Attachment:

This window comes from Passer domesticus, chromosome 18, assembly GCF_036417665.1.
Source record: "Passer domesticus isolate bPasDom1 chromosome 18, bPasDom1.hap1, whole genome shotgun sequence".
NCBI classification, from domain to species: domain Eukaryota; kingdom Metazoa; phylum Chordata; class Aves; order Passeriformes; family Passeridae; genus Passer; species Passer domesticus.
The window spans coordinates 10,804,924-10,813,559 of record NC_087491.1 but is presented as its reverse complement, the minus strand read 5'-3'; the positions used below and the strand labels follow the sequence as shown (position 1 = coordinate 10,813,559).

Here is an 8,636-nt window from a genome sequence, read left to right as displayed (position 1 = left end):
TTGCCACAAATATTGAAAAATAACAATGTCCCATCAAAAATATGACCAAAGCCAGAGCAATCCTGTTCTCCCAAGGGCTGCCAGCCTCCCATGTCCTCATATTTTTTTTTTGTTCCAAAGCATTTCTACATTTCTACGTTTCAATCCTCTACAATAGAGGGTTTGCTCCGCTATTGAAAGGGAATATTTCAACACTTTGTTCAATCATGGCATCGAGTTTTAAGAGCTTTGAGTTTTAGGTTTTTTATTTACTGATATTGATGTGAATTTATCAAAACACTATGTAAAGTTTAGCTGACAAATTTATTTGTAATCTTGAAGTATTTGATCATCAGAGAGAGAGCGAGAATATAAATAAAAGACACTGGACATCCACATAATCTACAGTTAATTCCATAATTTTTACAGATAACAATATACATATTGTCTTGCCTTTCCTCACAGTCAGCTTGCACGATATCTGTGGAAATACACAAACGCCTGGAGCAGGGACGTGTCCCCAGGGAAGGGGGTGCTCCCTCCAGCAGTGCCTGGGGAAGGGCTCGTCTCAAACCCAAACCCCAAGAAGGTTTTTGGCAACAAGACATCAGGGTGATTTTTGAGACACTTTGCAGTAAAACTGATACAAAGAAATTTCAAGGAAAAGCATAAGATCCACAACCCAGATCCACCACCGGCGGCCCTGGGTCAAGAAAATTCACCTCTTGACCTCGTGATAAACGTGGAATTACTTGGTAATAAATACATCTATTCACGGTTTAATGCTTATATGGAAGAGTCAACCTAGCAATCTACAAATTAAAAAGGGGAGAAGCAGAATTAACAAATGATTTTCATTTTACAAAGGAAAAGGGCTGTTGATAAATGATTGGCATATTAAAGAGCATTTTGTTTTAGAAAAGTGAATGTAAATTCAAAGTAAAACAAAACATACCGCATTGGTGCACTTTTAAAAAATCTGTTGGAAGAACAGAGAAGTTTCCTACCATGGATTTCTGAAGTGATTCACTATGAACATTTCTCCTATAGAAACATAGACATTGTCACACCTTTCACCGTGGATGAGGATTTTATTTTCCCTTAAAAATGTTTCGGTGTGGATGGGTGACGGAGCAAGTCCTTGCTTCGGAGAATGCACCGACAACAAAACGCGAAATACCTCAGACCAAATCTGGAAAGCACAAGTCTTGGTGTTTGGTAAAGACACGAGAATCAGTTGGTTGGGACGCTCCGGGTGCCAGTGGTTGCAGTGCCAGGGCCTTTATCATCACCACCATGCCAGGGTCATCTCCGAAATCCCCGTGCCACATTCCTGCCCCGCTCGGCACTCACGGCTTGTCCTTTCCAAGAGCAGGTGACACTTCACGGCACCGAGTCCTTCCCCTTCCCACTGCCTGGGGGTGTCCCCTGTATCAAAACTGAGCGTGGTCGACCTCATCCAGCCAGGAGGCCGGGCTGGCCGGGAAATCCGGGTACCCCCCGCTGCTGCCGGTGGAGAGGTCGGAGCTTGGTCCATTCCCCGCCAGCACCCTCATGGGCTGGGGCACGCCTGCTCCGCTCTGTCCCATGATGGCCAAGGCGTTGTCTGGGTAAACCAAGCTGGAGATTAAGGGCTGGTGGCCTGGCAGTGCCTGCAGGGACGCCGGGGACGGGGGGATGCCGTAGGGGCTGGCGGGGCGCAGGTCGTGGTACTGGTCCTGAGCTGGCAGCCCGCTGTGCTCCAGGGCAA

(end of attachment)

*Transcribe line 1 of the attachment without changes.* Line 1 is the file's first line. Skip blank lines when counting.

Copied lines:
This window comes from Passer domesticus, chromosome 18, assembly GCF_036417665.1.